On Market Days

For a while it seemed that the Saturday market days at Hogsback had come to an end. COVID restrictions caused the closing of the Butterfly’s Bistro that used to graciously provide space for the local stall holders. Towards the end of last year Peter Colyvas of The Edge Mountain Retreat offered a new venue, and the market has moved from the green grass of the bistro to the shade under the oak trees at The Edge.

FABRICATIONS and Nonsuch Woodware take full advantage of this whenever we are on the mountain for a weekend.

Some of The Woodworker’s fine woodware
The FABRICATIONS table

Maggie Verster, a Hogsback resident, wrote a piece about the market that vividly captures the spirit and ambiance of the Under the Oaks Saturday morning market. If you can’t get to this fairly remote spot in the mountains of the Eastern Cape, then at least Maggie can take you there through her words and photographs. (Just click on the highlighted words for the link to the article.)

Meanwhile, back in my workroom, I have been experimenting with a new style of pincushion. (For us stitchers, pincushions are very important). I have been selling pincushions made from the African print called ShweShwe for some time now.

A few weeks again Tierney posted photographs of her precise, paper pieced pincushions on her blog Tierneycreates. I think they are perfect and of course wanted to copy them. When scraps of Kaffee Fassett fabrics fell onto my worktable I put more than two and two together and came up with this:

This is a prototype and can be improved by a narrower side strip (that bridges the top and bottom pieced circles). I am however not going to go as far as paper piecing in order to reach perfection! The stitching is also not up to scratch as one of the joining seams was done by hand. We have had a week of load shedding (scheduled power cuts) and the electricity went off just before I had finished stitching the pincushion. Of course I could not wait for two hours to see how it would turn out, and so I stitched the final seam by hand.

The side strip comes from a Fassett fabric that was in my stash, but the remainder are all from one of my quilting companions. She gave me a bag of her offcuts after I asked for throwaway scraps for the stuffing of the draught excluders that I make to sell at the market. I could not bear to consign these beautiful fabrics to the innards of a draught excluder. They are quite small bits, so I pieced them together to make larger bits and these seemed just the thing for pretty pincushions.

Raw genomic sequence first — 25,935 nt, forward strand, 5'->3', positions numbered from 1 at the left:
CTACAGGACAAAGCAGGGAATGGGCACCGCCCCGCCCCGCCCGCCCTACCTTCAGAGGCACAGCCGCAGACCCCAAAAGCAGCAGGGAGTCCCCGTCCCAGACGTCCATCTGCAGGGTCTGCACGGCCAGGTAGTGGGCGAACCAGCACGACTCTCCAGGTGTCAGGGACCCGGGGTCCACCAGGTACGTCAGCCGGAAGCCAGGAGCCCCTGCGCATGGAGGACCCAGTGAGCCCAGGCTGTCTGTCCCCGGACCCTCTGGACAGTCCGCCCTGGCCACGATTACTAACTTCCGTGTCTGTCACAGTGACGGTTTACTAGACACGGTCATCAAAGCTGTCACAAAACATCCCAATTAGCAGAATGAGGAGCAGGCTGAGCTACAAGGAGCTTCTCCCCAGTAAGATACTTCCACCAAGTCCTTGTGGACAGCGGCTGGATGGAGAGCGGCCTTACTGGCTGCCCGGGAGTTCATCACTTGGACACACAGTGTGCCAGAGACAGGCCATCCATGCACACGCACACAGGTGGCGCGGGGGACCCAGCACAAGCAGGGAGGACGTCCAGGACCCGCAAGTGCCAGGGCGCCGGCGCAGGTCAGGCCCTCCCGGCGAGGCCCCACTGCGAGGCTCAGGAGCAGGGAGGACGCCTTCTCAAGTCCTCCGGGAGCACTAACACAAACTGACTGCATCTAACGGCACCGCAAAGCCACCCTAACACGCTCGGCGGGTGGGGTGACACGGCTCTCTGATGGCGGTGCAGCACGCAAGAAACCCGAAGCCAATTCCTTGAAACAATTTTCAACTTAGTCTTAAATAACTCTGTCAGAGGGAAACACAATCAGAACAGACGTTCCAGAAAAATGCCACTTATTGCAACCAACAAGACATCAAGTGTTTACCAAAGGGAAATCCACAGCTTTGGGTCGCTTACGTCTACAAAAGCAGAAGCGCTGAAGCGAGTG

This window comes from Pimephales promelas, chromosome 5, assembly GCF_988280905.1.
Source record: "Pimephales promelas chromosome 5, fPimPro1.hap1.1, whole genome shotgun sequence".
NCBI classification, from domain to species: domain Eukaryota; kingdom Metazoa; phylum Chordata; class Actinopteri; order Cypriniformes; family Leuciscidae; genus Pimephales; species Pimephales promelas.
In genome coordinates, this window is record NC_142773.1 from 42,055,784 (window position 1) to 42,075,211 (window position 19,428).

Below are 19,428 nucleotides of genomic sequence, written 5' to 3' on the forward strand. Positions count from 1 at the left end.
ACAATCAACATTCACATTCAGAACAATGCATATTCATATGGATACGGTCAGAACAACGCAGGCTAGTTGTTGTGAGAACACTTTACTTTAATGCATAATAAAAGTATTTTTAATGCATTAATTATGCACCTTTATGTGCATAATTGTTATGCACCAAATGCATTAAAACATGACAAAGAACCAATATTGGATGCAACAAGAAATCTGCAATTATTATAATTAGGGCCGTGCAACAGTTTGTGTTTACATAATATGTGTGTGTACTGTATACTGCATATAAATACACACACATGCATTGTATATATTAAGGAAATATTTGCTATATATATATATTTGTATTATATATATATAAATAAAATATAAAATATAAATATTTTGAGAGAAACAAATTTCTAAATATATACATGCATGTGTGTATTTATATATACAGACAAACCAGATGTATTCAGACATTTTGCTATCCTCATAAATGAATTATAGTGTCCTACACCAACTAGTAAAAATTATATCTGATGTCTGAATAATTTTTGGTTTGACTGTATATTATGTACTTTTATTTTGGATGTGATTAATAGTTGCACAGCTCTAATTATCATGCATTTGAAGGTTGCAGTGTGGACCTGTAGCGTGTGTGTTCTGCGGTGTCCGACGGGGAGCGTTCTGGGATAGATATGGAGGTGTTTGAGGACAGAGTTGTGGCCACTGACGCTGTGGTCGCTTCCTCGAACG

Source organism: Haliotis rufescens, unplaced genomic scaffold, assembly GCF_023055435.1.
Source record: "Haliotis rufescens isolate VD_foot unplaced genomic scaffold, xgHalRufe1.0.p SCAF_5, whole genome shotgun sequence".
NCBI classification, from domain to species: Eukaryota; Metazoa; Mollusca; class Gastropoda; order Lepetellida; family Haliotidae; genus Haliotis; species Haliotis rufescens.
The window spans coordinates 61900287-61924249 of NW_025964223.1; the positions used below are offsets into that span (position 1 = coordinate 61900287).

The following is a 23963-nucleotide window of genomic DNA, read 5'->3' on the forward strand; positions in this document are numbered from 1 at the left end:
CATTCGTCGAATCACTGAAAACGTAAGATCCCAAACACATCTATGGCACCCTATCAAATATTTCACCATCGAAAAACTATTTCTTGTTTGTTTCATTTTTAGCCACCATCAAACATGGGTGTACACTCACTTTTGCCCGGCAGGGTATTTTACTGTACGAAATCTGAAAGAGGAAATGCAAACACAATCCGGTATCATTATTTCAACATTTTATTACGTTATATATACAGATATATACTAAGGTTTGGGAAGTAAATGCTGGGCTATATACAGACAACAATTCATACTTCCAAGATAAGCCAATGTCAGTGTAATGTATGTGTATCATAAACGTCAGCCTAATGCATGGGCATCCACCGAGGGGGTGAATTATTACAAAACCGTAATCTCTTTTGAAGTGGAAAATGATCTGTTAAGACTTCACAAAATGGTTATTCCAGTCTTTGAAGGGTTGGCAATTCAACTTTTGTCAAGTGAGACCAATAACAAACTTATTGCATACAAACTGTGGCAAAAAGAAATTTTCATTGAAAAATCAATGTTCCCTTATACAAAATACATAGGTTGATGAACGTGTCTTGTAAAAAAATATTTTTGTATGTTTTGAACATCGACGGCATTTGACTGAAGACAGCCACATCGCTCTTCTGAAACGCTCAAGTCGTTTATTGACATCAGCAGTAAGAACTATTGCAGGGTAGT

If anyone knows of a less cumbersome word than draught excluder to name the heavy fabric sausage one puts at the base of a door to stop the draught from creeping in, please let me know. I made the first one for personal use and then included them amongst my FABRICATIONS market wares as a bit of a joke. They have proved to be popular and here is my latest batch.

The casing is from African ShweShwe, which now comes in a range of bright colours and attractive designs. The innards are tightly stuffed with small fabric offcuts. Surprisingly this give the draught excluder enough weight to rest firmly at the bottom of the door.

Because circles of fabric are used at either end of the tube, there is always some left over fabric. I used this to make a new set of card holders.

There won’t be a post from me next week as I will be retreating to the Karoo for a bit.

26 thoughts on “On Market Days

  1. I’m not sure what we call draught excluders here, if we have another name for them, but apparently in Australia they may be called door snakes. I’m not sure if that’s any better! Your table of wares and crafts looks so cheerful and inviting, as does the setting. Oh I miss going to craft fairs and markets!